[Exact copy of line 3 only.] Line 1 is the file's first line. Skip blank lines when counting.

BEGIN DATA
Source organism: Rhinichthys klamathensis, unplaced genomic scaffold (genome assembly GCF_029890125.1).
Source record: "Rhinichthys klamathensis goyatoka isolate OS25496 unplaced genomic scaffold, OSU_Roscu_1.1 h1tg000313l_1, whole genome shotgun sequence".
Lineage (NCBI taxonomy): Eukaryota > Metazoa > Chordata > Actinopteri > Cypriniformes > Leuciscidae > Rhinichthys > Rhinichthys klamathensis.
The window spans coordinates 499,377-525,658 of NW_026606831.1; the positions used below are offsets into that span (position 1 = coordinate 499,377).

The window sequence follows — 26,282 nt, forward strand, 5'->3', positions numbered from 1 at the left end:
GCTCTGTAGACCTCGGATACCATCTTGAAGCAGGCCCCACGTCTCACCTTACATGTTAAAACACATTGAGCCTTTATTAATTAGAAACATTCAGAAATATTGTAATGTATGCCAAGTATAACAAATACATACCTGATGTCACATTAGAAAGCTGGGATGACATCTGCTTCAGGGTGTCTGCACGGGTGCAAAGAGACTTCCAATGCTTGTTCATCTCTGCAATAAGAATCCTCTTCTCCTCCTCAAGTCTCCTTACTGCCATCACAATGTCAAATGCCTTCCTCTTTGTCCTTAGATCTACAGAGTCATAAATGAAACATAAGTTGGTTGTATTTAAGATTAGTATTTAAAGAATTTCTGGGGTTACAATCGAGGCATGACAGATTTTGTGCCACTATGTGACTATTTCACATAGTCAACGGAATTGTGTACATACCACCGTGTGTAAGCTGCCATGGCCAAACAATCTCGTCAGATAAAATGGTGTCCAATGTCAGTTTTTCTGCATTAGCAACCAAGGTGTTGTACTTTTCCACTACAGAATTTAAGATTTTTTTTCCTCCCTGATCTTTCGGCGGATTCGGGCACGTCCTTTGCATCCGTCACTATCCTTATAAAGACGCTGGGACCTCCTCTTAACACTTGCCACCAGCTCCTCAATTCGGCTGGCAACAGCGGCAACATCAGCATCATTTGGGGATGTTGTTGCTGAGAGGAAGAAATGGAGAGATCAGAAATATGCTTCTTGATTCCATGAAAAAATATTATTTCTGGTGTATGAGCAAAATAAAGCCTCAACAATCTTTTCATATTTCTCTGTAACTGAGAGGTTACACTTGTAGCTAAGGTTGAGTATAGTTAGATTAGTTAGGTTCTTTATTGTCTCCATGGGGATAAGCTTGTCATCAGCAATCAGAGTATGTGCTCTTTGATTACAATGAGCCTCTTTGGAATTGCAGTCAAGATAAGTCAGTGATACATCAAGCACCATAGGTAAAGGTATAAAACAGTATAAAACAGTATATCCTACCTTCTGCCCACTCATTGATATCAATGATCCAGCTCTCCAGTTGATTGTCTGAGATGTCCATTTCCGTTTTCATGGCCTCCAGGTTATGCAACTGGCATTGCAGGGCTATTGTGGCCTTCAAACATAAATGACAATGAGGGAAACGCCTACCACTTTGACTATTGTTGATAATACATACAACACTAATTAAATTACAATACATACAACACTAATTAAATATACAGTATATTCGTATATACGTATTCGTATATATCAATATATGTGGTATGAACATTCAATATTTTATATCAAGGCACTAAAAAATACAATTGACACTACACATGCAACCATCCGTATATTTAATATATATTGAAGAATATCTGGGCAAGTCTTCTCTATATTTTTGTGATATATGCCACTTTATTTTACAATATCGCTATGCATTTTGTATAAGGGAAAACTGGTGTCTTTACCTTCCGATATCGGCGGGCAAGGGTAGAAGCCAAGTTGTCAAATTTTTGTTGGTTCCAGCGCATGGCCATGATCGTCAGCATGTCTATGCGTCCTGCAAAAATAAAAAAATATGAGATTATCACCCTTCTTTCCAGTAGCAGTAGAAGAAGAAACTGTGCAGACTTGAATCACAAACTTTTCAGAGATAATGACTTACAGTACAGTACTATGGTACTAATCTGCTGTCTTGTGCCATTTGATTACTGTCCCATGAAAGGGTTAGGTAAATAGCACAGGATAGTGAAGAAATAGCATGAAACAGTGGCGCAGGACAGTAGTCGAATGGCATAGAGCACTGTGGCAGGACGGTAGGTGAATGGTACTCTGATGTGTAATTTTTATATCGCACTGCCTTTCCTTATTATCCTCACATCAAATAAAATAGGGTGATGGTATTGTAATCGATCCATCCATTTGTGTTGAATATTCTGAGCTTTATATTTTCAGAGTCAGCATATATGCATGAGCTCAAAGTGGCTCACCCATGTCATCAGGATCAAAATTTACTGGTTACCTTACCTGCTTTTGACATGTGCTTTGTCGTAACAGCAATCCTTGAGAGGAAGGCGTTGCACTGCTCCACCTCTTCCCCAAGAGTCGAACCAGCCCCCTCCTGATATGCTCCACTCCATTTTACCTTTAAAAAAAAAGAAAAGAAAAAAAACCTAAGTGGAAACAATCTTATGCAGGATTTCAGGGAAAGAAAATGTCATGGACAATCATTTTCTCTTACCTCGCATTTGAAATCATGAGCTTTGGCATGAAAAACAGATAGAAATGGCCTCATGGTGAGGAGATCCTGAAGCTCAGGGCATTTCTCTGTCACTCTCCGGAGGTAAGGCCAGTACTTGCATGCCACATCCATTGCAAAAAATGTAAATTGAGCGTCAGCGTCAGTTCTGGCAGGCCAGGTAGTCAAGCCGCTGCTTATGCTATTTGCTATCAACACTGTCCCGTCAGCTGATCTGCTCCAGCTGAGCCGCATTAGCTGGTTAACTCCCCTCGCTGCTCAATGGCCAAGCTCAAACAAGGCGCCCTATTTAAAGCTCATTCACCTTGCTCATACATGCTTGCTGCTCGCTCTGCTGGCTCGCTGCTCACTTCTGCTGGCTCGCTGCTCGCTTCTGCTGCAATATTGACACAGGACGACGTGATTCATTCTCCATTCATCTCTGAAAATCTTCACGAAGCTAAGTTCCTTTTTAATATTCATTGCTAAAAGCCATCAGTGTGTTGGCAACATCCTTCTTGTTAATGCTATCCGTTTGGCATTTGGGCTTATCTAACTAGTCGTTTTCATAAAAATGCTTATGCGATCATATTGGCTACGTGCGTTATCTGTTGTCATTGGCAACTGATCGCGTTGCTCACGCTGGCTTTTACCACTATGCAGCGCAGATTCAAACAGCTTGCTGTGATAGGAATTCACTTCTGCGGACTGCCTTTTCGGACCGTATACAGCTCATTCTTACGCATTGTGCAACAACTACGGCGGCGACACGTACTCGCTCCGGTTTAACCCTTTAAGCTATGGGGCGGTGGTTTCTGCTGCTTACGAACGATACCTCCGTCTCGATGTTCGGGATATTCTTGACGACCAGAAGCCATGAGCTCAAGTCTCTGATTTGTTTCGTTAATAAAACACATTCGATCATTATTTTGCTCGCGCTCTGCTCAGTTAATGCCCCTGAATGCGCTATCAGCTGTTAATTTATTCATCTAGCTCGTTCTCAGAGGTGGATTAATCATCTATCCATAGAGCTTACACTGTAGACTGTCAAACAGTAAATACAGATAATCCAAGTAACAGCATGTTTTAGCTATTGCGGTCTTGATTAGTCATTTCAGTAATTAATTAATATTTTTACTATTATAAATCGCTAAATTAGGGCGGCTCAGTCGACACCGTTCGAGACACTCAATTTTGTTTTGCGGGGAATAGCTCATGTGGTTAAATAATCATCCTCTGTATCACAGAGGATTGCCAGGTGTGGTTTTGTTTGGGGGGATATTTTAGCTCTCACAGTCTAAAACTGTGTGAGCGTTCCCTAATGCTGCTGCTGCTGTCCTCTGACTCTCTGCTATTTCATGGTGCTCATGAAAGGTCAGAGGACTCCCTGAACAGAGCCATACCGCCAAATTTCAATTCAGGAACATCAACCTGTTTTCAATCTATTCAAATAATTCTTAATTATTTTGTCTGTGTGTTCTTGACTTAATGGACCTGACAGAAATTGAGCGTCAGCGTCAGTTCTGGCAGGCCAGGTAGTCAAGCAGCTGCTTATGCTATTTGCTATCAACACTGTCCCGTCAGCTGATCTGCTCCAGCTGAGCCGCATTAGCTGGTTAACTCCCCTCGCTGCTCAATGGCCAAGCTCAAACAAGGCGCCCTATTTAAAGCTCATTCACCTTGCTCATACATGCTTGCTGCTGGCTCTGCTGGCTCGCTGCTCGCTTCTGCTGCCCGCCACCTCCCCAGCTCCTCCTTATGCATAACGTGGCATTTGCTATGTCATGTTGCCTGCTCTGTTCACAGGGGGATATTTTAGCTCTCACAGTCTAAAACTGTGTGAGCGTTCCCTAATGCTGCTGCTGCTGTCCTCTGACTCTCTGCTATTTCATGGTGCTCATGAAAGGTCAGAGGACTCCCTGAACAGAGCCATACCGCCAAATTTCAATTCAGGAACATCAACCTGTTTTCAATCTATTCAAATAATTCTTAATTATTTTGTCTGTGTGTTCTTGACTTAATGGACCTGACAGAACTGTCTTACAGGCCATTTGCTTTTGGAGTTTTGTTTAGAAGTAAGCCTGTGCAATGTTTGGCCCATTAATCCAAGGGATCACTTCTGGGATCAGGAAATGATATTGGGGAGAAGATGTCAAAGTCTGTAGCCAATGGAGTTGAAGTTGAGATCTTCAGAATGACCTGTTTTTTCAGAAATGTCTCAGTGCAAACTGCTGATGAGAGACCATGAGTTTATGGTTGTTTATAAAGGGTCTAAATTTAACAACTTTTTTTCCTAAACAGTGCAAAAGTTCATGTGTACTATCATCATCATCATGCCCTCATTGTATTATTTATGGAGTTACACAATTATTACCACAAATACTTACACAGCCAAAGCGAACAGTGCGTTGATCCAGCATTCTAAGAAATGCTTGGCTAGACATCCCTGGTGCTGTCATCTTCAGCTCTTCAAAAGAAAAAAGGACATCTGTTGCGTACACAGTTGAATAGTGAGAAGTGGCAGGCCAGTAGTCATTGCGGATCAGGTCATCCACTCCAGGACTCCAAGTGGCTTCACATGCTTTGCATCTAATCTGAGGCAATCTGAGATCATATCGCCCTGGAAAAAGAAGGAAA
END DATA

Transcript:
Lineage (NCBI taxonomy): Eukaryota > Metazoa > Chordata > Actinopteri > Cypriniformes > Leuciscidae > Rhinichthys > Rhinichthys klamathensis.